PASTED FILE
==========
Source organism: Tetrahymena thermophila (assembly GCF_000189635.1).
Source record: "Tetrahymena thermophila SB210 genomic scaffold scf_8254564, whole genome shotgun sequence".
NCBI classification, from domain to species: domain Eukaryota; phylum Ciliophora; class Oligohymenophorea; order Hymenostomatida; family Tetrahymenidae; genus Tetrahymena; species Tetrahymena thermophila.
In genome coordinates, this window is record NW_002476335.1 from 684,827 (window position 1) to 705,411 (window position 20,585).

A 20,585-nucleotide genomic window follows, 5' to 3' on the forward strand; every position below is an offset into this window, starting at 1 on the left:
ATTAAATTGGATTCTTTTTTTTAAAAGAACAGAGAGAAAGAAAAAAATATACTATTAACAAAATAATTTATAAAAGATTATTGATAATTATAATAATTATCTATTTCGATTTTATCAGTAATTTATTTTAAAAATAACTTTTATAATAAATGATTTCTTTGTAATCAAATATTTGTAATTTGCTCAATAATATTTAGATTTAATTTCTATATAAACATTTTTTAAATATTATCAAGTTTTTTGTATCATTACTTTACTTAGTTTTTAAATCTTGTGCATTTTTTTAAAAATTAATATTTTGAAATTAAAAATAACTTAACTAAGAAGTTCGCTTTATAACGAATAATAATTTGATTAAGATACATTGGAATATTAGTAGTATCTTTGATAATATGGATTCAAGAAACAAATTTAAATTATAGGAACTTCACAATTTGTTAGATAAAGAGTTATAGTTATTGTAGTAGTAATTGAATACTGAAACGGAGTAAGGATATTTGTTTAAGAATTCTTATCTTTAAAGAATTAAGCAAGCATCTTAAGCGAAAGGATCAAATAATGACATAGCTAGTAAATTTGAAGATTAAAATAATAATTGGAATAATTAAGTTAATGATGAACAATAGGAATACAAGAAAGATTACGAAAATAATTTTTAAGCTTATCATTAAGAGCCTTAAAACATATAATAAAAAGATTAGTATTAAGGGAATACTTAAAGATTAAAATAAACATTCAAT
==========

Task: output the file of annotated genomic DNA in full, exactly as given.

Source organism: Tetrahymena thermophila (assembly GCF_000189635.1).
Source record: "Tetrahymena thermophila SB210 genomic scaffold scf_8254564, whole genome shotgun sequence".
NCBI classification, from domain to species: domain Eukaryota; phylum Ciliophora; class Oligohymenophorea; order Hymenostomatida; family Tetrahymenidae; genus Tetrahymena; species Tetrahymena thermophila.
In genome coordinates, this window is record NW_002476335.1 from 684,827 (window position 1) to 705,411 (window position 20,585).

A 20,585-nucleotide genomic window follows, 5' to 3' on the forward strand; every position below is an offset into this window, starting at 1 on the left:
ATTAAATTGGATTCTTTTTTTTAAAAGAACAGAGAGAAAGAAAAAAATATACTATTAACAAAATAATTTATAAAAGATTATTGATAATTATAATAATTATCTATTTCGATTTTATCAGTAATTTATTTTAAAAATAACTTTTATAATAAATGATTTCTTTGTAATCAAATATTTGTAATTTGCTCAATAATATTTAGATTTAATTTCTATATAAACATTTTTTAAATATTATCAAGTTTTTTGTATCATTACTTTACTTAGTTTTTAAATCTTGTGCATTTTTTTAAAAATTAATATTTTGAAATTAAAAATAACTTAACTAAGAAGTTCGCTTTATAACGAATAATAATTTGATTAAGATACATTGGAATATTAGTAGTATCTTTGATAATATGGATTCAAGAAACAAATTTAAATTATAGGAACTTCACAATTTGTTAGATAAAGAGTTATAGTTATTGTAGTAGTAATTGAATACTGAAACGGAGTAAGGATATTTGTTTAAGAATTCTTATCTTTAAAGAATTAAGCAAGCATCTTAAGCGAAAGGATCAAATAATGACATAGCTAGTAAATTTGAAGATTAAAATAATAATTGGAATAATTAAGTTAATGATGAACAATAGGAATACAAGAAAGATTACGAAAATAATTTTTAAGCTTATCATTAAGAGCCTTAAAACATATAATAAAAAGATTAGTATTAAGGGAATACTTAAAGATTAAAATAAACATTCAAT